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Disney software cuts jobs

Disney Interactive has laid off 90 people, or about 20 percent of its workforce, ending its in-house production of video games.

Disney Interactive has laid off 90 people, or about 20 percent of its workforce, ending its in-house production of video games.

The job cuts at the unit of the Walt Disney do not affect the entertainment giant's effort to launch an online service, dubbed Disney's Daily Blast. Rather, they focus on Disney's retail software business.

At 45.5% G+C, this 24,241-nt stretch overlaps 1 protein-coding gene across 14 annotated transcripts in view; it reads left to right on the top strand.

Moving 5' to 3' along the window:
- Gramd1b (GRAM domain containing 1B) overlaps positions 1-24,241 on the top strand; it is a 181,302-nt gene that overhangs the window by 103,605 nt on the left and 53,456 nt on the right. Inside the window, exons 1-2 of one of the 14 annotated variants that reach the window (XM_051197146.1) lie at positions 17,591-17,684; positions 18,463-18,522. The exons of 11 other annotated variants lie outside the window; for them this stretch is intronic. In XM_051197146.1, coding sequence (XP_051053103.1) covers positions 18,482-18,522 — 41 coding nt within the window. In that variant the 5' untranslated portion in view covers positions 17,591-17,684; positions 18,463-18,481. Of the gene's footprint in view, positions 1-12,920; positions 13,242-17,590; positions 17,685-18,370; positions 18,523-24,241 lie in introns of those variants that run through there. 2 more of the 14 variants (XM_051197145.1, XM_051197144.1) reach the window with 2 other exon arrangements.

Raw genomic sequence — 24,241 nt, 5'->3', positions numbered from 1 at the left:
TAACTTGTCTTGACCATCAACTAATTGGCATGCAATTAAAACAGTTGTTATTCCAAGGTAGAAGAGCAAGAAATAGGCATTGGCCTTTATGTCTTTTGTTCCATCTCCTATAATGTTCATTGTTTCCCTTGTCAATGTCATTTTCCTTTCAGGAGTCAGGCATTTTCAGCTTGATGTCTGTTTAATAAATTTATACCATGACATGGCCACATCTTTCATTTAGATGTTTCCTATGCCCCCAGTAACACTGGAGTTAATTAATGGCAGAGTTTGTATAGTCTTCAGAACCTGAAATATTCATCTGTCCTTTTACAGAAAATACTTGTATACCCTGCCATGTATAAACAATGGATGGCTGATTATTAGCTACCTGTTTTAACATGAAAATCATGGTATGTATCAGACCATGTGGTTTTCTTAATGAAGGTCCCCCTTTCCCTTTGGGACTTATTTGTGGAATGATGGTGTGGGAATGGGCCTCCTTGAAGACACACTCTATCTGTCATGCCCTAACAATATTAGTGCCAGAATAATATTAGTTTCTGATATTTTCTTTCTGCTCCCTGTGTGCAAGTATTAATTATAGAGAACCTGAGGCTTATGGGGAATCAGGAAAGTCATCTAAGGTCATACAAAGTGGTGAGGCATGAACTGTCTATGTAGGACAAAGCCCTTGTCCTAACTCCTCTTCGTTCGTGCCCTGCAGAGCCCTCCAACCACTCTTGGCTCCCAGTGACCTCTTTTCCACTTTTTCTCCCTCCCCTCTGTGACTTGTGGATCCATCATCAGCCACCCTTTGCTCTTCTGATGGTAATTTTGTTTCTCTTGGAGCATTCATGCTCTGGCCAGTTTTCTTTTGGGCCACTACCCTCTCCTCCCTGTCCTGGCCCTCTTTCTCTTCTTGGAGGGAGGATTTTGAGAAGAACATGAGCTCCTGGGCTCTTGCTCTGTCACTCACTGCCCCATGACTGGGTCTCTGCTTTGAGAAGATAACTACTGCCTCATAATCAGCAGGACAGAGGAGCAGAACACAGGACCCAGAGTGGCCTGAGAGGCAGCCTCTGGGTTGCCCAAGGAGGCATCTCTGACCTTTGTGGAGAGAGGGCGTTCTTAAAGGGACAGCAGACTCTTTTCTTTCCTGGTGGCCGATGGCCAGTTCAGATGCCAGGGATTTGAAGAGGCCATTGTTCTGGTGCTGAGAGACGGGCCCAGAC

The layoffs, made quietly Tuesday, left some former employees bitter. They blamed poor corporate leadership and complained that their Internet access abruptly cut off--a move the company said it took for security reasons. Layoffs at Disney are a rare occurrence.

"It's a very sad experience; it's hard to see employees go," a spokeswoman said.

Disney's foray into cyberspace has been closely watched by industry analysts and consumers, who wonder if the company can successfully make the transition. Many of the video games have been hits, however, such as ones featuring the Lion King, Aladdin, and Toy Story.

Disney Interactive, formed in 1994, now will focus on it s core "edutainment" software for education and entertainment, CD-ROMs for children. It will license or partner for new video games.